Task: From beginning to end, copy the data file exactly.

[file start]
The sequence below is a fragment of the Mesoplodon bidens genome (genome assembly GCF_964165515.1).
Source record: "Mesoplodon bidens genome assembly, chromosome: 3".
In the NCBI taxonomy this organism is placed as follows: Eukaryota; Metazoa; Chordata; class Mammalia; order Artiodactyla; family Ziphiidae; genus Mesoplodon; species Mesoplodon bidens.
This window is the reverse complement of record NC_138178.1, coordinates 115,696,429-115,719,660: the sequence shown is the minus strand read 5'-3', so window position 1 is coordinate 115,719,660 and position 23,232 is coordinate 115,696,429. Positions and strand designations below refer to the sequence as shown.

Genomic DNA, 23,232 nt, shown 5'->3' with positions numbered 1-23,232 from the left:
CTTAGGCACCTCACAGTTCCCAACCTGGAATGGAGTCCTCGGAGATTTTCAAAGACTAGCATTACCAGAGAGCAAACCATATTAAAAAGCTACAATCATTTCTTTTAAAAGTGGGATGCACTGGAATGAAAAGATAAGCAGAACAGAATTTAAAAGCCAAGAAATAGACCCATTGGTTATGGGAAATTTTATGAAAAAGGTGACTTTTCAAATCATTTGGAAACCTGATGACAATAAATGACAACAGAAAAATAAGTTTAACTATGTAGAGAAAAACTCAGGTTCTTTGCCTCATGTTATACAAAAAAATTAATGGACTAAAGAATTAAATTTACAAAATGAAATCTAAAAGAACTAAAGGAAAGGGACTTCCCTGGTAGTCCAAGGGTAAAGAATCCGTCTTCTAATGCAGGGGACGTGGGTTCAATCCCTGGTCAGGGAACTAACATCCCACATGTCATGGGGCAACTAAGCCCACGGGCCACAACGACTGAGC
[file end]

The sequence below is a fragment of the Mesoplodon bidens genome (genome assembly GCF_964165515.1).
Source record: "Mesoplodon bidens genome assembly, chromosome: 3".
In the NCBI taxonomy this organism is placed as follows: Eukaryota; Metazoa; Chordata; class Mammalia; order Artiodactyla; family Ziphiidae; genus Mesoplodon; species Mesoplodon bidens.
This window is the reverse complement of record NC_138178.1, coordinates 115,696,429-115,719,660: the sequence shown is the minus strand read 5'-3', so window position 1 is coordinate 115,719,660 and position 23,232 is coordinate 115,696,429. Positions and strand designations below refer to the sequence as shown.

Genomic DNA, 23,232 nt, shown 5'->3' with positions numbered 1-23,232 from the left:
CTTAGGCACCTCACAGTTCCCAACCTGGAATGGAGTCCTCGGAGATTTTCAAAGACTAGCATTACCAGAGAGCAAACCATATTAAAAAGCTACAATCATTTCTTTTAAAAGTGGGATGCACTGGAATGAAAAGATAAGCAGAACAGAATTTAAAAGCCAAGAAATAGACCCATTGGTTATGGGAAATTTTATGAAAAAGGTGACTTTTCAAATCATTTGGAAACCTGATGACAATAAATGACAACAGAAAAATAAGTTTAACTATGTAGAGAAAAACTCAGGTTCTTTGCCTCATGTTATACAAAAAAATTAATGGACTAAAGAATTAAATTTACAAAATGAAATCTAAAAGAACTAAAGGAAAGGGACTTCCCTGGTAGTCCAAGGGTAAAGAATCCGTCTTCTAATGCAGGGGACGTGGGTTCAATCCCTGGTCAGGGAACTAACATCCCACATGTCATGGGGCAACTAAGCCCACGGGCCACAACGACTGAGC